Apple Ruling Means Moto Must Honor FRAND Commitments

Apple vs. Moto
Apple and Motorola Mobility were each awarded summary judgements by a federal judge in their mutual patent infringement battle, but Moto’s victory is largely empty, while Apple’s gives the company added ammunition as the trial continues.


Judge Barbara B. Crabb of the Western District of Wisconsin granted a summary judgement request from Motorola to dismiss antitrust claims by Apple. The action was based not on the merits of Apple’s claim, but rather on the reality that Apple wasn’t able to prove damages caused by Motorola’s patent-related actions.

On the one hand, this summary judgement is important for Moto because it removes the threat of antitrust claims from the proceedings. On the other hand, such claims could be back on the table in the future if Apple could prove damages. Florian Mueller has more on the issue at FOSS Patents.


Apple’s victory, on the third hand, is very important on a meta level. Apple has accused Motorola of infringing on its design and user interface patents, while Moto has accused Apple of infringing standards-essential patents (SEPs).

There is little doubt that Apple is infringing those SEPs. These are technologies that make up WiFi and 3G networks, and no smartphones can do the job of being a smartphone without using these patented technologies.

What is at stake is how much Apple should be paying to use these technologies. Because Moto submitted their patents for inclusion in the various standards involved, the company was also committing to licensing them for a fair, reasonable, and non-discriminatory (FRAND) rate.

Motorola had demanded 2.5 percent of the retail price of Apple’s iOS devices to license the SEPs, a rate that Apple has argued is far higher than the rates paid by any other device maker. Apple refused to pay that rate, and the company has effectively asked the courts to force Motorola to honor its FRAND commitments.

The company is now a significant step closer to getting its wish. Judge Crabb’s effectively ruled that Motorola is bound by its FRAND commitments, and that those commitments are more than just empty terms to be cast aside when it’s convenient.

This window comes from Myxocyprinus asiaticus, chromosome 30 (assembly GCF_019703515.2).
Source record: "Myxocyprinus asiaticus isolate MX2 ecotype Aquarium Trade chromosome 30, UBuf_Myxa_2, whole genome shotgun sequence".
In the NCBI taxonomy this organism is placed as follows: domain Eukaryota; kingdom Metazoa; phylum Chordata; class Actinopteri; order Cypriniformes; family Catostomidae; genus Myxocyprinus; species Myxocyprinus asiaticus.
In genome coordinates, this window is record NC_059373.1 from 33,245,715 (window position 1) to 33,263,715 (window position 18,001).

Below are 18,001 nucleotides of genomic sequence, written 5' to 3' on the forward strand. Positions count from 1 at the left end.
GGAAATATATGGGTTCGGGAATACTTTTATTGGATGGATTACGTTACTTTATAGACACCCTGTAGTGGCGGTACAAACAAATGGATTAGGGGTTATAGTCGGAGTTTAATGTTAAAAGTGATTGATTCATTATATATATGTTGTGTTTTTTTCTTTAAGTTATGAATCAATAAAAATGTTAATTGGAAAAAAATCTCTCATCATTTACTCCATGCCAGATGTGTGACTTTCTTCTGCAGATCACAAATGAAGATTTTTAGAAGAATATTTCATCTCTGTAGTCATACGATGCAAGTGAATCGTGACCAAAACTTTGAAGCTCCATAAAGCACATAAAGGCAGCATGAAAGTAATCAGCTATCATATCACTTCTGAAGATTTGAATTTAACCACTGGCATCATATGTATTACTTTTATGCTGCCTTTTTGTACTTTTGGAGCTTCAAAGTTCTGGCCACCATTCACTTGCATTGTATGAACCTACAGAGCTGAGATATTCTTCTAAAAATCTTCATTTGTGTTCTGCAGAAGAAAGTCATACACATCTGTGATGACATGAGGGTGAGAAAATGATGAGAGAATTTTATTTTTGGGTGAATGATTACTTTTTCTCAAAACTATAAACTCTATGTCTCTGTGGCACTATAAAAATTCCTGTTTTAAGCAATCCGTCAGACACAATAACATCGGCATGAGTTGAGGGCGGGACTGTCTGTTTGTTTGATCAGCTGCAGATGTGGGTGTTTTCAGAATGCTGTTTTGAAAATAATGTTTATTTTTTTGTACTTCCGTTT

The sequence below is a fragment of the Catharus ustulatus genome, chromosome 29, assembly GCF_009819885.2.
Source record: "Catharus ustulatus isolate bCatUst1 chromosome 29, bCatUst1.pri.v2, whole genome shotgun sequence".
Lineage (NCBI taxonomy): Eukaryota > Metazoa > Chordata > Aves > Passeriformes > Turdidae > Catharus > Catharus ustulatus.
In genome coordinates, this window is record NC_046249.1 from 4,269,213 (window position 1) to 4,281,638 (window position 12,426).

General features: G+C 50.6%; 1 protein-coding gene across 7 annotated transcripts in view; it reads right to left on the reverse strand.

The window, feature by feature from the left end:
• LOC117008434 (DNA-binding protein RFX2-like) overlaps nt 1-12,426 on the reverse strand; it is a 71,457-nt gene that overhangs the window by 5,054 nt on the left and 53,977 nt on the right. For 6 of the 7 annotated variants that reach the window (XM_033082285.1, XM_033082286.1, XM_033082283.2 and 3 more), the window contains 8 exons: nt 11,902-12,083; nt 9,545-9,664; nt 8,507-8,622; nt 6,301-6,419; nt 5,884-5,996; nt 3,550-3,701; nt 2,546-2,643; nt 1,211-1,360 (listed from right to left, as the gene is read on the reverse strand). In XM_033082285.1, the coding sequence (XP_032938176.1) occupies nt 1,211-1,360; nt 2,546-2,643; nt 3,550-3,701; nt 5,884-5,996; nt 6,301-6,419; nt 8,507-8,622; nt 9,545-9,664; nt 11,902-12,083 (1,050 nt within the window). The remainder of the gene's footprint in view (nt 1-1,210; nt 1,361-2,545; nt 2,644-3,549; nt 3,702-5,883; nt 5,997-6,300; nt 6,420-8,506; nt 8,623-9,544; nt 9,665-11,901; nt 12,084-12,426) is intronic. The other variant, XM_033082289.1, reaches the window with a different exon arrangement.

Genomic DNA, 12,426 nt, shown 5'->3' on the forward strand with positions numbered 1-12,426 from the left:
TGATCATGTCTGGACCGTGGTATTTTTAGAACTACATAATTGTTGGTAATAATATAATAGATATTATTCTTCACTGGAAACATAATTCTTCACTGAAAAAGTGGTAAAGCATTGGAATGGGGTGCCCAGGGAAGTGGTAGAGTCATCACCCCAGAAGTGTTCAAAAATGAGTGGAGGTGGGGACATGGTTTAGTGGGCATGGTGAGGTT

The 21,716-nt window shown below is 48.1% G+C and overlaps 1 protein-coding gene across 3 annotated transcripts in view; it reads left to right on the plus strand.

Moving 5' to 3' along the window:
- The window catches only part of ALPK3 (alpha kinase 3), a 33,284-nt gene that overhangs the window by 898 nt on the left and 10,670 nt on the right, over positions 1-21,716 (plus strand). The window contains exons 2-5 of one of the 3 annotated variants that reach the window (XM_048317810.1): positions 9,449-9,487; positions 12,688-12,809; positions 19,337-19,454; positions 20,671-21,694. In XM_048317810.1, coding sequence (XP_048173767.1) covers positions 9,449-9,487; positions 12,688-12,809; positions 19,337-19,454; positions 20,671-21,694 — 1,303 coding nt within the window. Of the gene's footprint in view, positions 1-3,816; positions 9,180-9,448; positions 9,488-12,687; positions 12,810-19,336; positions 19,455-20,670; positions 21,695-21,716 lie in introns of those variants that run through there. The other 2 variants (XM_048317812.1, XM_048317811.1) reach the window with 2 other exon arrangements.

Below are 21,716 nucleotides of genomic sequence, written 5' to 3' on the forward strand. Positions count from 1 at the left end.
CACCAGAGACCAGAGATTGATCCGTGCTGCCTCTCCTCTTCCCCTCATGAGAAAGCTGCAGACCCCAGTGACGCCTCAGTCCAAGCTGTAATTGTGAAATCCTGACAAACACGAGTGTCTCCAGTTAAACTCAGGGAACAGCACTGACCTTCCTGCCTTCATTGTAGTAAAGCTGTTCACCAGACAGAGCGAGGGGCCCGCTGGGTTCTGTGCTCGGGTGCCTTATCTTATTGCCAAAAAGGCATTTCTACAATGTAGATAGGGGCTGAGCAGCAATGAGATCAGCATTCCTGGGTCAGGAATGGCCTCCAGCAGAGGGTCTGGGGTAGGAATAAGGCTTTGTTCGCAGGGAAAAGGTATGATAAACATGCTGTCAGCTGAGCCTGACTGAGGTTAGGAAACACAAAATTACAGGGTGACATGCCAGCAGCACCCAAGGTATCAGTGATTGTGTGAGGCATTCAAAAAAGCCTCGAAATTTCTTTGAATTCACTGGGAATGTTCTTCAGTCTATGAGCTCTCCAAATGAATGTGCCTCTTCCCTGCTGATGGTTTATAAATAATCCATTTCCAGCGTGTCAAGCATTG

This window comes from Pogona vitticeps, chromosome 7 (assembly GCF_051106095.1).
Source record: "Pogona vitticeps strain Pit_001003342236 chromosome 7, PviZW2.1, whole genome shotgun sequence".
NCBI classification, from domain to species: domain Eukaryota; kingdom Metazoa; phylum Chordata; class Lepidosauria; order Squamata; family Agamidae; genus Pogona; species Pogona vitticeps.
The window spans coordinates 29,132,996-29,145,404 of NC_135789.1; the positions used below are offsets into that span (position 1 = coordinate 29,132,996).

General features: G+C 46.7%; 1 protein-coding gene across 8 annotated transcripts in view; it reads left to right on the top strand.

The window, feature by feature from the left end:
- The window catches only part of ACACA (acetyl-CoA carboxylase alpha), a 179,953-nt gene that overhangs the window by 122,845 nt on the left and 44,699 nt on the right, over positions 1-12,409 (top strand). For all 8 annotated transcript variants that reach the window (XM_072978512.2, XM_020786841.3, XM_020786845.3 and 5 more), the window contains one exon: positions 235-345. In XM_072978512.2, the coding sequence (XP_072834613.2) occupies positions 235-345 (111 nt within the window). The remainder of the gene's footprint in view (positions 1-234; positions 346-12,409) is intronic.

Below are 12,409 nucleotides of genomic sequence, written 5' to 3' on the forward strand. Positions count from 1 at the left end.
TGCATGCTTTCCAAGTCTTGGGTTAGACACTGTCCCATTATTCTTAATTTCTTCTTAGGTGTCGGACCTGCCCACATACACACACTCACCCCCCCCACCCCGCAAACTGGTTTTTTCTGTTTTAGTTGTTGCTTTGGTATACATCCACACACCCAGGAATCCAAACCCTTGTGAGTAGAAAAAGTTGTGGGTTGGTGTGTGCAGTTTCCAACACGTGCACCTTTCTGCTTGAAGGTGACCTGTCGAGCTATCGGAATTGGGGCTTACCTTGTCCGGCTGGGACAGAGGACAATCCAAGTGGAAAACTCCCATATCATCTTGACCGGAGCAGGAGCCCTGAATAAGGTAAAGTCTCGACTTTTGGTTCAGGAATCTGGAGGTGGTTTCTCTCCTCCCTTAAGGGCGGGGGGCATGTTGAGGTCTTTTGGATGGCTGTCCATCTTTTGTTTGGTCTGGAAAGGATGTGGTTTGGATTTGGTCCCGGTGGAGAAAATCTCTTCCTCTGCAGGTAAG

And Therefore?

It seems decreasingly likely that Motorola, or Samsung by extension, will be able to get an injunction on Apple’s infringing devices based on SEPs. U.S. courts have been fairly consistent in resisting such actions.

Instead, Apple and Motorola will most likely be required by the courts to enter into licensing agreements that meet the same FRAND terms granted other licensees. This would be a reasonable action in keeping with both the point of SEP agreements and the normal course of FRAND licensing.

At the same time, Apple for the nonce remains free to pursue patent infringement claims against Motorola (the case against Samsung is being tried even now) for patent infringement on patents not covered by FRAND commitments, claims that could result in an import ban. To get around such a ban, Motorola would be forced to stop infringing on Apple’s patented inventions, which is what Apple has said it wants.


This has ramifications for Google, as well. The search giant bought Motorola Mobility for US$12.5 billion, a purchase that was recently finalized (Google announced mass layoffs at Motorola over the weekend). The purchase was seen largely as a defensive measure to boost Google’s own patent portfolio for the larger Apple iOS vs. Google Android patent battle of which the Motorola fight was always a proxy.

Most of Motorola’s patent portfolio relevant to smartphones involves SEPs, and if Google can’t use those patents to force Apple to a mutually-assured-destruction detente, the value of those patents could lessen considerably.

In the end, if Motorola is found to infringe Apple’s patents but is only able to get FRAND licensing for its own patents, Google could be forced to drop key functionality from all of Android or—heaven forfend—innovate its own solutions.